Source: Deep Learning on Medium
Which is the outtake of Artificial Intelligence (AI)? This is a recurrent conversation topic among AI practitioners, specialized journalists, and brave politicians. Although some simple concepts are clearly conveyed to the general audience, there are some others that are not so widely known. In this post I’ll be focusing on an important topic that is often overlooked: the economics behind AI.
Since AI is impacting our lives through products available in the marketplace, the goal of this post is to analyze what’s up with AI systems when consumed via the free market. In other words, AI is developed and consumed in a market-driven fashion and I would like to better understand which are the consequences of that. Hence, I’ll be focusing on the economic side of AI to show that for encouraging the main AI actors to behave ethically we better (directly) act over the market.
Don’t fear AI, fear evil capitalists
Like the tobacco industry avoids advertising that tobacco produces cancer, or the oil industry negates the climate change — the AI industry is not interested in an open discussion on ethics and AI.
Why? Because AI is just a mean to increase their revenue. As far as this technology increases their income: life is good — because the principal mission of a company is to “make money”. With that in mind, why should third-parties join the party? Or, why these third-parties should question what these companies are doing (now that money starts to flow)?
Just using AI to increase the revenue?
Is it irresponsible to just use AI to increase the revenue of a company? No matter what are the consequences? CEOs also have to consider the ethical and social implications of their decisions when using AI. Interestingly, though, most CEOs are not educated to understand the limits of this technology. Advisory boards having experts on AI and ethics could be a solution.
But, still, decisions in a company are generally made to increase their earnings. Not necessarily to build a better society.
AI certificates on ethics to enforce a positive social impact
Premise i) Building “social trust” for AI systems is key for the proper development of those. Consequently, it seems a good idea to encourage the development of trustworthy AI systems that are developed following ethical principles.
Premise ii) As said, AI impacts society via the market. Hence, to facilitate the incorporation of trustworthy AI agents in our society, one needs to directly act over the market.
A nice idea towards this direction is to promote certificates on ethics and AI. The goal of those certificates is to add value to those products that are developed following ethical principles. Note, then, that under the current economic paradigm, trustworthiness is not a technological issue — it is just part of a (potential) business model. Having an ethical perspective can serve as a positive differentiation in the marketplace.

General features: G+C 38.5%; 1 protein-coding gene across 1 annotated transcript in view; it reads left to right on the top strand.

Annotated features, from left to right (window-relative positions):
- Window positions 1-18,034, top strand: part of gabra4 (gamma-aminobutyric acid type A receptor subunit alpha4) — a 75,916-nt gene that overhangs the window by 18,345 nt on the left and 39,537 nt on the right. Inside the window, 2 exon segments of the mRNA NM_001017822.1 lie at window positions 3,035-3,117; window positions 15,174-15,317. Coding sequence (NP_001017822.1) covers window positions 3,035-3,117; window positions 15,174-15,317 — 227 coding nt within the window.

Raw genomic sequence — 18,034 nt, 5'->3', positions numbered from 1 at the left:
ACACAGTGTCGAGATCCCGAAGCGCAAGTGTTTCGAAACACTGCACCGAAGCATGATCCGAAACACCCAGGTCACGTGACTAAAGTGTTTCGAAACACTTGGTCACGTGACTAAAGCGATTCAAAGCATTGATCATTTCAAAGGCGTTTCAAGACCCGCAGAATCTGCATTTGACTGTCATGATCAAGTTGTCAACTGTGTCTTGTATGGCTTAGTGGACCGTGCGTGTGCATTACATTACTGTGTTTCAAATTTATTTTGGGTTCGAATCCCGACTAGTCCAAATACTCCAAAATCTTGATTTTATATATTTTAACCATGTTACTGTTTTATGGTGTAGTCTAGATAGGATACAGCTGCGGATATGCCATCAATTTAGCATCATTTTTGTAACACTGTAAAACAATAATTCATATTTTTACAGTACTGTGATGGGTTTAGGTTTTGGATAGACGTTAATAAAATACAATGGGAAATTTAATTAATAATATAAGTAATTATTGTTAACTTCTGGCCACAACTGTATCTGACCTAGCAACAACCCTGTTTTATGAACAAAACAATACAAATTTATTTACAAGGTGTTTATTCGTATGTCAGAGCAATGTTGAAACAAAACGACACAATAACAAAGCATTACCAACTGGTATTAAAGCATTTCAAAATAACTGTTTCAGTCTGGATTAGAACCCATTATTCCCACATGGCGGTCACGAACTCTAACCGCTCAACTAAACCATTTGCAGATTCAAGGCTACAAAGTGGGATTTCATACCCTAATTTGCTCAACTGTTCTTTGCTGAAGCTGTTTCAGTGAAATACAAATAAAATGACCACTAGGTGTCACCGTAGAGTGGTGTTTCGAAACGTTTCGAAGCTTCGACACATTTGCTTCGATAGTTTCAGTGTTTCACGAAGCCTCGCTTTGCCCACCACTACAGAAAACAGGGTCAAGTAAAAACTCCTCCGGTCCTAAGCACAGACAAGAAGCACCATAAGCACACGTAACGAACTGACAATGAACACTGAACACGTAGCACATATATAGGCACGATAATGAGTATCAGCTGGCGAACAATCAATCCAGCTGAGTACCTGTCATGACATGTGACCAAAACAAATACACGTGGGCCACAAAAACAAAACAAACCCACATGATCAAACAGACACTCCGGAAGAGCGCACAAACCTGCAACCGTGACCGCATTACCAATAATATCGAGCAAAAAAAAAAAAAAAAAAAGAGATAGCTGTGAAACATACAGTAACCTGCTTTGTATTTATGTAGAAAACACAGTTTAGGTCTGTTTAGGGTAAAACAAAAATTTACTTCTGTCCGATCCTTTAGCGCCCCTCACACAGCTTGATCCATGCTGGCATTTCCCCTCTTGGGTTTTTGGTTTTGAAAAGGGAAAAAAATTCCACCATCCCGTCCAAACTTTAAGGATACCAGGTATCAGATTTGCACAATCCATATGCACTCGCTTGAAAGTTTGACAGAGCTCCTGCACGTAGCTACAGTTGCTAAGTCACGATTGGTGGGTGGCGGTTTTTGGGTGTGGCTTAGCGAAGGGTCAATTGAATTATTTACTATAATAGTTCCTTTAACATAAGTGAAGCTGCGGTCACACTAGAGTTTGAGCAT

Examples: A nice parallelism for this idea is the way we currently consume eggs. When we go to the supermarket, we can behave ethically and buy cage-free or free-range eggs. Other examples can be the mandatory food quality certificates, or the EU certifications for medical devices or toys.
Ethics (in AI) is not a technological issue, it is a business model.
In which part of the world do you live?
The previous analysis assumes a rather neo-liberal economical perspective. What happens if your country does not specifically follows this same economic logic? Let’s see some numbers.
In the USA, private companies play a central role in the development and deployment of AI. In 2017, the R&D investment of Amazon and Alphabet together sums up to US$ 30 billion — which is significantly more than the government investment of the USA (US$ 5.3 billion in 2019). In China, since 2014, the government has launched a series of key national economic initiatives that are relevant to AI with the goal of creating a EUR 13 billion AI market (≈ US$ 14.7 billions) by 2018, with the intention to help China lead AI by 2030. In South Korea, the government announced it would spend 1 trillion won (≈ US$ 840 million) by 2020 to boost the AI industry. Canada announced its AI strategy in the 2017 budget, which allocates CAN$ 125 million (≈ US$ 94.3 million) over five years. And India and Japan started the political discussion but did not (yet) decide how much money governments would allocate for AI investment.